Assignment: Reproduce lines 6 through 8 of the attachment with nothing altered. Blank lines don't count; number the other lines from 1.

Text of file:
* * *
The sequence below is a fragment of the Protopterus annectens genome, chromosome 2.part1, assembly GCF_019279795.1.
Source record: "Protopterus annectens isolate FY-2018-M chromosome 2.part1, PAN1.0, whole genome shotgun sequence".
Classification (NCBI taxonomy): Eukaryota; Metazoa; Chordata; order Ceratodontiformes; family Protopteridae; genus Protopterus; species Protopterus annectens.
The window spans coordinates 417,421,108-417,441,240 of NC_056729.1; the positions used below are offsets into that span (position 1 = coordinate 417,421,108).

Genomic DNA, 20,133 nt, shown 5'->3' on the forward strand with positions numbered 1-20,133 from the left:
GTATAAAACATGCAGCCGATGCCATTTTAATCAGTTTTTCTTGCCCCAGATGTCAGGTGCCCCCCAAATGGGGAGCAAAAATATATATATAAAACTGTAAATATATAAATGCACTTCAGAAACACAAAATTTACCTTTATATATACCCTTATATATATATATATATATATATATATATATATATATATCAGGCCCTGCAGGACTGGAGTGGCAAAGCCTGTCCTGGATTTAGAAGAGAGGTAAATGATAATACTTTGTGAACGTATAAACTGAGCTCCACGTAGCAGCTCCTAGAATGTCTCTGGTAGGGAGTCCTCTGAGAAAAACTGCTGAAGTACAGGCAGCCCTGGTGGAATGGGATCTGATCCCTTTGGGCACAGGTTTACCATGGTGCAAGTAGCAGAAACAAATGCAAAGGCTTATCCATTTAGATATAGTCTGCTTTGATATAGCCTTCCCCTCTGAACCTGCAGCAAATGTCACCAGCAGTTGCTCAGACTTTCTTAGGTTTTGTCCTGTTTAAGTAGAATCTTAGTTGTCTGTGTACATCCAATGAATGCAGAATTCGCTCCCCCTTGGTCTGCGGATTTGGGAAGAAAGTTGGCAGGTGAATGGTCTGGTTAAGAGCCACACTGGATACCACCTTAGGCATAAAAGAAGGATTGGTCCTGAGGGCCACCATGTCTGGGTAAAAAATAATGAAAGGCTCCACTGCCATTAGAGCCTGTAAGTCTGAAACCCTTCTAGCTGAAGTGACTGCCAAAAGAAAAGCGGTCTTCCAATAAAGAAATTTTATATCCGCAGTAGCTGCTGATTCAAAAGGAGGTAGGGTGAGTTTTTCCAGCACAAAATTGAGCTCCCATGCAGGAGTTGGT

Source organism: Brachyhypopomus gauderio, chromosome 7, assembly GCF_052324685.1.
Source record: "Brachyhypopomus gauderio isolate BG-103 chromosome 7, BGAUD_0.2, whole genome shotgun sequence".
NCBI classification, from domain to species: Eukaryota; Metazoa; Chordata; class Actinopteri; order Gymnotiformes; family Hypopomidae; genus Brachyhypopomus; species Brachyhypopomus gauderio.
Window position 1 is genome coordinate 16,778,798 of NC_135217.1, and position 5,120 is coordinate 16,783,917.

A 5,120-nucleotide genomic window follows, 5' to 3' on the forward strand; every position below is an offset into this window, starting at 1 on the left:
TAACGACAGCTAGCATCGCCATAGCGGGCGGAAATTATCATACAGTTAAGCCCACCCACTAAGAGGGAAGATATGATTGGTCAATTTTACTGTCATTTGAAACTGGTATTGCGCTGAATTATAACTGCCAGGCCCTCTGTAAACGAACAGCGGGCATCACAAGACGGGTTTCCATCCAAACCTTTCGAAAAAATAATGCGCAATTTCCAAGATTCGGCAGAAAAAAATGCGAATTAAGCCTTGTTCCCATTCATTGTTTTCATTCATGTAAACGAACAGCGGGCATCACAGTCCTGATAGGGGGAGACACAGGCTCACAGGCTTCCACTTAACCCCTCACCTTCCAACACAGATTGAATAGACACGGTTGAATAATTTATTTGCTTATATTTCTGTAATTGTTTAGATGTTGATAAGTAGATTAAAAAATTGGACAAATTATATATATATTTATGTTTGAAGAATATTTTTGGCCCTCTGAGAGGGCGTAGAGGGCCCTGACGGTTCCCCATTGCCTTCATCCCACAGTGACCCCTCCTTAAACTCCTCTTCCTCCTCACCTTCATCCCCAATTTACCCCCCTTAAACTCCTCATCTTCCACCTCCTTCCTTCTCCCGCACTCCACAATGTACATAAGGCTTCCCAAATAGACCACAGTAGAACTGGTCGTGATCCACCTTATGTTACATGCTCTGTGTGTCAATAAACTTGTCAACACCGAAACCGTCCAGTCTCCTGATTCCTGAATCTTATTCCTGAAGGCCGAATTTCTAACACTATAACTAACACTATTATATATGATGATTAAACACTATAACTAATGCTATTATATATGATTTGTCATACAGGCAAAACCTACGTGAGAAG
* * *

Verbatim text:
GTATAAAACATGCAGCCGATGCCATTTTAATCAGTTTTTCTTGCCCCAGATGTCAGGTGCCCCCCAAATGGGGAGCAAAAATATATATATAAAACTGTAAATATATAAATGCACTTCAGAAACACAAAATTTACCTTTATATATACCCTTATATATATATATATATATATATATATATATATATATATCAGGCCCTGCAGGACTGGAGTGGCAAAGCCTGTCCTGGATTTAGAAGAGAGGTAAATGATAATACTTTGTGAACGTATAAACTGAGCTCCACGTAGCAGCTCCTAGAATGTCTCTGGTAGGGAGTCCTCTGAGAAAAACTGCTGAAGTACAGGCAGCCCTGGTGGAATGGGATCTGATCCCTTTGGGCACAGGTTTACCATGGTGCAAGTAGCAGAAACAAATGCAAAGGCTTATCCATTTAGATATAGTCTGCTTTGATATAGCCTTCCCCTCTGAACCTGCAGCAAATGTCACCAGCAGTTGCTCAGACTTTCTTAGGTTTTGTCCTGTTTAAGTAGAATCTTAGTTGTCTGTGTACATCCAATGAATGCAGAATTCGCTCCCCCTTGGTCTGCGGATTTGGGAAGAAAGTTGGCAGGTGAATGGTCTGGTTAAGAGCCACACTGGATACCACCTTAGGCATAAAAGAAGGATTGGTCCTGAGGGCCACCATGTCTGGGTAAAAAATAATGAAAGGCTCCACTGCCATTAGAGCCTGTAAGTCTGAAACCCTTCTAGCTGAAGTGACTGCCAAAAGAAAAGCGGTCTTCCAATAAAGAAATTTTATATCCGCAGTAGCTGCTGATTCAAAAGGAGGTAGGGTGAGTTTTTCCAGCACAAAATTGAGCTCCCATGCAGGAGTTGGT

Source organism: Brachyhypopomus gauderio, chromosome 7, assembly GCF_052324685.1.
Source record: "Brachyhypopomus gauderio isolate BG-103 chromosome 7, BGAUD_0.2, whole genome shotgun sequence".